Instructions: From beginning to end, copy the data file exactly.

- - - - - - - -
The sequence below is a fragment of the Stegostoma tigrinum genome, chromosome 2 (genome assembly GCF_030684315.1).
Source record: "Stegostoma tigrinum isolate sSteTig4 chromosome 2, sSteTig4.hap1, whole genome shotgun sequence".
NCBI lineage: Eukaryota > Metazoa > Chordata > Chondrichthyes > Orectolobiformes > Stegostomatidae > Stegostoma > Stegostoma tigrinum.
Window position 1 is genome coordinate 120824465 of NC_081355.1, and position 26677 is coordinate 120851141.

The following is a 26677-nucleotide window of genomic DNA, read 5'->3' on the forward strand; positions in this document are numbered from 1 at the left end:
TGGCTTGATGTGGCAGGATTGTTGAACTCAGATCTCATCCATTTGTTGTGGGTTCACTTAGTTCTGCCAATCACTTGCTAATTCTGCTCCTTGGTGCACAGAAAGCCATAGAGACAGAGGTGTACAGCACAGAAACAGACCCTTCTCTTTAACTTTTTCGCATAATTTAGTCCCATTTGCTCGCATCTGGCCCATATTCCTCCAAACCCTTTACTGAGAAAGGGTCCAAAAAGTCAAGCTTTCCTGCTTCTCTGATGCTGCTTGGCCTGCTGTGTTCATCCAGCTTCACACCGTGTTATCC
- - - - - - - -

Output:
The sequence below is a fragment of the Stegostoma tigrinum genome, chromosome 2 (genome assembly GCF_030684315.1).
Source record: "Stegostoma tigrinum isolate sSteTig4 chromosome 2, sSteTig4.hap1, whole genome shotgun sequence".
NCBI lineage: Eukaryota > Metazoa > Chordata > Chondrichthyes > Orectolobiformes > Stegostomatidae > Stegostoma > Stegostoma tigrinum.
Window position 1 is genome coordinate 120824465 of NC_081355.1, and position 26677 is coordinate 120851141.

The following is a 26677-nucleotide window of genomic DNA, read 5'->3' on the forward strand; positions in this document are numbered from 1 at the left end:
TGGCTTGATGTGGCAGGATTGTTGAACTCAGATCTCATCCATTTGTTGTGGGTTCACTTAGTTCTGCCAATCACTTGCTAATTCTGCTCCTTGGTGCACAGAAAGCCATAGAGACAGAGGTGTACAGCACAGAAACAGACCCTTCTCTTTAACTTTTTCGCATAATTTAGTCCCATTTGCTCGCATCTGGCCCATATTCCTCCAAACCCTTTACTGAGAAAGGGTCCAAAAAGTCAAGCTTTCCTGCTTCTCTGATGCTGCTTGGCCTGCTGTGTTCATCCAGCTTCACACCGTGTTATCC